Type of Document Master's Thesis Author Ulentin, Anne Author's Email Address email@example.com URN etd-04032007-134615 Title Free Women of Color and Slaveholding in New Orleans, 1810-1830 Degree Master of Arts (M.A.) Department History Advisory Committee
Advisor Name Title Tiwanna M. Simpson Committee Chair David H. Culbert Committee Member Mark L. Thompson Committee Member Keywords
- lower south
- sales of slaves
- head of households
- property owners
- social advancement
- economic resources
- saint domingue
- third party
- self purchase
- slave ownership
Date of Defense 2007-03-28 Availability restricted AbstractMany free women of color lived in antebellum New Orleans. Free women of color tried hard to improve their lives, and engaged in a wide range of economic activities, including slaveholding. Numerous records show that free women of color owned slaves. It is hard to determine why free women of color engaged in such business. Free women of color’s relations with their slaves is controversial as it is difficult to assess why free black women would own slaves, but also buy, sell, and mortgage slaves.
Free women of color’s status was exceptional due to specific patterns of manumission in Spanish Louisiana, and to their unique relations with white men. These women expanded and exploited the opportunities that were available to them, achieving a unique social and economic status in New Orleans. Thus, they came to own substantial amounts of property including slaves.
Notarial acts—sales of slaves, wills, mortgages, successions, petitions for emancipation, etc.—help give an accurate description of these women’s social and economic status. These acts extensively document free women of color’s position as regards slaveholding, and allow to give a powerful and fresh outlook on free black female slaveholding.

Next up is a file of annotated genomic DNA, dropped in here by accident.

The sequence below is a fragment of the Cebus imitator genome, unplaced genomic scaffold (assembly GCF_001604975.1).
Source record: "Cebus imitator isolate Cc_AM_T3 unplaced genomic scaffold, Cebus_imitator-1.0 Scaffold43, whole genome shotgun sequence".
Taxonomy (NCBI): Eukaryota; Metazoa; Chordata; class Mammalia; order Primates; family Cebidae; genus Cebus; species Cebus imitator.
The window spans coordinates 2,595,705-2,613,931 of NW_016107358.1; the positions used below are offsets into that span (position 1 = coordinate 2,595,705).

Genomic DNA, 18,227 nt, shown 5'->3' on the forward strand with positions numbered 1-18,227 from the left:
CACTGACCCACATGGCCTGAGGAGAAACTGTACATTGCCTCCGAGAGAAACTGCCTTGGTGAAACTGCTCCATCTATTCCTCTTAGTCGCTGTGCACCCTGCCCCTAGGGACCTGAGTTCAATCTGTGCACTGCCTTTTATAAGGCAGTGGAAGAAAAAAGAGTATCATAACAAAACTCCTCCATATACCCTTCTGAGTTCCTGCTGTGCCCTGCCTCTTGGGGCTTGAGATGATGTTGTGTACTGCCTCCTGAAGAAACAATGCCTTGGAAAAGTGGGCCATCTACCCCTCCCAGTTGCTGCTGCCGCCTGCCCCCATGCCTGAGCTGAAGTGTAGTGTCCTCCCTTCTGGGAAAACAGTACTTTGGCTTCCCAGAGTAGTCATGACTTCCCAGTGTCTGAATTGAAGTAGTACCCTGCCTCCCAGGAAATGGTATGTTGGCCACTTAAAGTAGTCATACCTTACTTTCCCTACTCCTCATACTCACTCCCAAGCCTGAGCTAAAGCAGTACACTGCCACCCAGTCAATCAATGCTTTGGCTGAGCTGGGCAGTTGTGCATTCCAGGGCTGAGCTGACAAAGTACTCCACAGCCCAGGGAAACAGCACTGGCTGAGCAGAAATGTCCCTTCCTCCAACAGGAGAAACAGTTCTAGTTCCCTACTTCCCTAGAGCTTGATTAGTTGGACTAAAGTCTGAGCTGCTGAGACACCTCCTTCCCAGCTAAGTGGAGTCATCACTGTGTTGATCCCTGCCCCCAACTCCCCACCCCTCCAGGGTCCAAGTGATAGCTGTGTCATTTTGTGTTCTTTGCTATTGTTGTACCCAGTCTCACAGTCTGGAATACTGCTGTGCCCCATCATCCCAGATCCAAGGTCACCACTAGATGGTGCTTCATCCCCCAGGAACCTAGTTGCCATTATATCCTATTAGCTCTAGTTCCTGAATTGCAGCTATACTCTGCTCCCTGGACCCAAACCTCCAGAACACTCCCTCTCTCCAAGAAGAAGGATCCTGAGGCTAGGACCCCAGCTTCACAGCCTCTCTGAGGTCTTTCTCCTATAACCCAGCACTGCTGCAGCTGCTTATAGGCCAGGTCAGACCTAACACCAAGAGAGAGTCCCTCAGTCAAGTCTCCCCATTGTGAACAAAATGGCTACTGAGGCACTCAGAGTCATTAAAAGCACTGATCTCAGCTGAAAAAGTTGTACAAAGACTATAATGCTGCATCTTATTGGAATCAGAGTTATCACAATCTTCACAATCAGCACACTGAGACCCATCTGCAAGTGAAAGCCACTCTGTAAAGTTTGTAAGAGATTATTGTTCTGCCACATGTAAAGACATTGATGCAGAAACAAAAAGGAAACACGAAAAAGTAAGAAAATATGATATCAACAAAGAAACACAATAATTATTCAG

These acts not only reflect the affluence of free women of color in New Orleans, but they also show the impact of the arrival of the refugees from Saint Domingue and Cuba. Hence, free women of color from Saint Domingue constituted an important proportion of slaveholders in New Orleans. Their lives resembled free women of color’s in Louisiana as they formed a diverse group with a unique and distinct culture.
Free women of color sometimes bought slaves for benevolent reasons, and occasionally emancipated some of them. However, it seems that most of free women of color were aware of the commercial advantages they could get from slaveholding. Therefore, the latter should not be underestimated. The economic potential of slaves seemed to have been constantly on their minds whether they owned significant property, or experienced precarious situations. Thus, it is difficult to ignore evidence that free women of color engaged in slavery for commercial purposes—and prospered.
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